I am beginning to lose track of them, writes Rev Sydney Maitland. Sex scandals in the church – and then the BBC; probity in Parliament, and the police; incompetence in social work departments and then pathological incompetence in the development of national policy on energy. Then there is the press telephone hacking and other forms of personal intrusion by the press – and by the security services. Virtually every national institution has been undermined by shortcomings of one kind or another, and we look on with tut-tutting disapproval.
But there is a flaw in all this: it is that we expect institutions to be better than we are ourselves. It is rationalised by saying that xxxx should be held to a higher standard of morality than others or bodies elsewhere: and certainly ourselves. So that lets us off then: or does it? Possibly in the sight of our own self-image – but in the sight of God?
A theologian called Martin Buber wrote of our tendency to treat people as things. Genuine relationships were called “I and Thou” in which the other person was honoured and respected whereas relationships with objects were classified as “I and it”. The trouble began when human relationships ceased to be “I and Thou” and became as personal as our relationships with our toasters. In this sense, institutions lost their humanity and became “it” relationships, to be abused freely.
Not only were they morality-free zones to be abused at will, but their members were also dehumanised. Yet we still expected our personal needs to be met by these dehumanised institutions and complained bitterly when they did not come up to our expectations. But a soulless machine never can or will, and we are not made to be satisfied by the purely material and functional.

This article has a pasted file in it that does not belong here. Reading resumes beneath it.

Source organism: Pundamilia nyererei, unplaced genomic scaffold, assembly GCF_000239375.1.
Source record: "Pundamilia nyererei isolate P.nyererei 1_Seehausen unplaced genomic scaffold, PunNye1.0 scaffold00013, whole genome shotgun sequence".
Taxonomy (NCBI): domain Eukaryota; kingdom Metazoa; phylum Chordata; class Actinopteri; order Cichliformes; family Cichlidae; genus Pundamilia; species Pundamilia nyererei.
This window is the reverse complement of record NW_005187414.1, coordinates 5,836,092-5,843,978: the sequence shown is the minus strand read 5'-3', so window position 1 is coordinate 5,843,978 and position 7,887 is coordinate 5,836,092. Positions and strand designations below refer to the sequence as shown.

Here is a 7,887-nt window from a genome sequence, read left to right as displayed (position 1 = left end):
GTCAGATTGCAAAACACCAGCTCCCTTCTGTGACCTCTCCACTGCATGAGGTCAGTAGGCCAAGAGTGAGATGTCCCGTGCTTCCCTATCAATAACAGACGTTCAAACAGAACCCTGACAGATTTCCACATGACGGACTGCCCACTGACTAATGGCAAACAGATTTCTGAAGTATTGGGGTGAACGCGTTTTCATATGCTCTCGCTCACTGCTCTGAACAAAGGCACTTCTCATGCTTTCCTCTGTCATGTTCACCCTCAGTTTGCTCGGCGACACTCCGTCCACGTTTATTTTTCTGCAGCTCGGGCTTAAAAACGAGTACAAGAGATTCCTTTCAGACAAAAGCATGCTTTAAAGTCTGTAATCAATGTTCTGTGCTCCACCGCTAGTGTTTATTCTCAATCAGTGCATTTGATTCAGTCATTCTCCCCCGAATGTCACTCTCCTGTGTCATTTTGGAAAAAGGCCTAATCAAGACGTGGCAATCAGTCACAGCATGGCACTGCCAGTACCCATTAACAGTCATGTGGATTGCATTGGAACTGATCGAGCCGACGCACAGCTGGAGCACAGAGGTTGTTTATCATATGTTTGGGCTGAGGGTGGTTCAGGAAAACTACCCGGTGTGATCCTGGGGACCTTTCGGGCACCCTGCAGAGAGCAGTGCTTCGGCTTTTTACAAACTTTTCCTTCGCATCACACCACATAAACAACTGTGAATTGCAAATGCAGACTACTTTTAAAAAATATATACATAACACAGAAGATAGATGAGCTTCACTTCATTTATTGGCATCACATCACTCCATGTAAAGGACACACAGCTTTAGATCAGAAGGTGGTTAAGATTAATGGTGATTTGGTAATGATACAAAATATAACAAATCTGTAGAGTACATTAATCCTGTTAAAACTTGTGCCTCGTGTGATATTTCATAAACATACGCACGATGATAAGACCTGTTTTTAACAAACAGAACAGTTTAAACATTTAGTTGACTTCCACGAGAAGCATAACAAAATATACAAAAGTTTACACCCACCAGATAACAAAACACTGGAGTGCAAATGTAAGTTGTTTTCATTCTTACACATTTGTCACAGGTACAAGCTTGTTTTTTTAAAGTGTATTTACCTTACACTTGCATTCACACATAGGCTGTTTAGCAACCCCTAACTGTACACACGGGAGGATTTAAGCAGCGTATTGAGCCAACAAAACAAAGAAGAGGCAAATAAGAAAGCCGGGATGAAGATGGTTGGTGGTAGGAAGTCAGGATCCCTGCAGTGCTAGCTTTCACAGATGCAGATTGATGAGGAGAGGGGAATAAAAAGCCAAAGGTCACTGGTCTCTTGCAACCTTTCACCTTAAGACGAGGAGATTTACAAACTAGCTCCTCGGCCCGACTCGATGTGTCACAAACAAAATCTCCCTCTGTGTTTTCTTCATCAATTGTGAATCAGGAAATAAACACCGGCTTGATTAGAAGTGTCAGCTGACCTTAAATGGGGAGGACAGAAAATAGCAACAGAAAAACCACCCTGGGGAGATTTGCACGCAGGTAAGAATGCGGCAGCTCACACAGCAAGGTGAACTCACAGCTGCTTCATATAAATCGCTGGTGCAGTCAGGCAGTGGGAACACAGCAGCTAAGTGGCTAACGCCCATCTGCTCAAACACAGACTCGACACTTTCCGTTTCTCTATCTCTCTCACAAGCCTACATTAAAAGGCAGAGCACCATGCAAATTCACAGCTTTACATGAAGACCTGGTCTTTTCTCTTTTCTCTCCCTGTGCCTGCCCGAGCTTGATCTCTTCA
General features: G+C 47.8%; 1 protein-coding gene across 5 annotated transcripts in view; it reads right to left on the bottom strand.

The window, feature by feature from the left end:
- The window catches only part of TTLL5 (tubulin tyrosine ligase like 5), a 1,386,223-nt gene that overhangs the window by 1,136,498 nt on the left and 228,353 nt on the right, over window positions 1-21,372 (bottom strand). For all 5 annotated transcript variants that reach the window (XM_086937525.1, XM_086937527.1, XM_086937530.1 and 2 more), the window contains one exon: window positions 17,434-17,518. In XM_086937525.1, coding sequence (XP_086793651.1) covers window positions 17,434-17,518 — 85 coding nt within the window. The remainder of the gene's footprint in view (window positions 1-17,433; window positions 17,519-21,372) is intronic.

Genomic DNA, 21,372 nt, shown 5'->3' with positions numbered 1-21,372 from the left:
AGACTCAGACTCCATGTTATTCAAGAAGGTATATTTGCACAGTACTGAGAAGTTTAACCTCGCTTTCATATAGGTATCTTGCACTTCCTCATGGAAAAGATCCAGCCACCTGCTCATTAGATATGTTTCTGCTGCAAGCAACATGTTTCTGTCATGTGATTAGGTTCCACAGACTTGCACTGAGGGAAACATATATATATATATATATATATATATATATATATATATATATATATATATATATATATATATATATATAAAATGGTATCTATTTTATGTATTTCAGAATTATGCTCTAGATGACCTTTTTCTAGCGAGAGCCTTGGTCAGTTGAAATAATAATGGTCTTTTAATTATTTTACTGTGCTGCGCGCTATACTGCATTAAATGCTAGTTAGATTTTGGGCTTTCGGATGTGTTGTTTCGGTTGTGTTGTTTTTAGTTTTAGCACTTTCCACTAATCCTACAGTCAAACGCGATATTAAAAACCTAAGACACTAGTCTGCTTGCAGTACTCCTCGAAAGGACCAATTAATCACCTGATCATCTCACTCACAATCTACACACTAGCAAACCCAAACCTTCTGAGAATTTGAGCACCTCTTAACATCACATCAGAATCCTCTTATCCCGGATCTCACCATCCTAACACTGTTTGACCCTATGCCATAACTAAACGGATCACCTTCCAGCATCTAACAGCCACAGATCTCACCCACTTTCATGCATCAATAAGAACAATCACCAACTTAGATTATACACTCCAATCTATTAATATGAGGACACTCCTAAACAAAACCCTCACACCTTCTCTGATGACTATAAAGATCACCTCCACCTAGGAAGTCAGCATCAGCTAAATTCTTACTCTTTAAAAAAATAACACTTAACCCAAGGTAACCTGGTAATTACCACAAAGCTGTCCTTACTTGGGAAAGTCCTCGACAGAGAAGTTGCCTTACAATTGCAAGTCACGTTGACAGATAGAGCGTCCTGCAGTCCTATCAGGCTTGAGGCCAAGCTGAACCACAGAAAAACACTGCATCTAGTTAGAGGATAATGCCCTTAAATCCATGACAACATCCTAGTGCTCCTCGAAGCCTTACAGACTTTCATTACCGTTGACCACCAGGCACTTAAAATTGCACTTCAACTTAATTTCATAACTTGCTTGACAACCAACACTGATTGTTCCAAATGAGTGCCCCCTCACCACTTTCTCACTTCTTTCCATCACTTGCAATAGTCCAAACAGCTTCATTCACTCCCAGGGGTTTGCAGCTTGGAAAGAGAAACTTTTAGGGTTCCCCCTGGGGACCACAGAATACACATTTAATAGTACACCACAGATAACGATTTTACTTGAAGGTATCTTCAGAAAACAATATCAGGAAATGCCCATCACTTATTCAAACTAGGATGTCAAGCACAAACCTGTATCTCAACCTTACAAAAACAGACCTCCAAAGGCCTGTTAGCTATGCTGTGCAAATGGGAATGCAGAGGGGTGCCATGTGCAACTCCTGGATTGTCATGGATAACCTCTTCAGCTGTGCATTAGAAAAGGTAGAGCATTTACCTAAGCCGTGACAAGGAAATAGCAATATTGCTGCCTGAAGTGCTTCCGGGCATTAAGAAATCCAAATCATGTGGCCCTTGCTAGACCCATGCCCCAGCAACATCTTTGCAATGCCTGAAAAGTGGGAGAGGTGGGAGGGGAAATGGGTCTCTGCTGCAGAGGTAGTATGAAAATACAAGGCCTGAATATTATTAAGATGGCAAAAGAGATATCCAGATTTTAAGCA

None of this is new. Jesus also encountered it before His ministry started, and said that “Man cannot live by bread alone but by every word that proceeds from the mouth of God.” To look for identity, forgiveness, purpose, love, fulfilment or any other attribute that comes from a human relationship from any institution that is not wholly rooted and grounded in the gospel is to look for the wrong thing in the wrong place. It is not why we are here and it can lead only to frustration and bitterness.
No social or political or economic institution can possibly satisfy the deepest desires of our hearts. If it ceases to be defined and animated by Jesus Christ and inspired by the Holy Spirit, even the church will fail. On the other hand, it is when we see our beginning and life and end in Jesus Christ that we can come together as forgiven sinners and see each other as “I and Thou”. Eventually, we will be able to see all in this way and even the most remote office will cease to be an “It” with all the personality of that proverbial toaster.
It also means that we need to be ready to confess our sins before Jesus, and ready to forgive the sins of others. Jesus had already pointed that one out as well: “Forgive us our sins as we forgive those who sin against us.”
Every blessing anyway.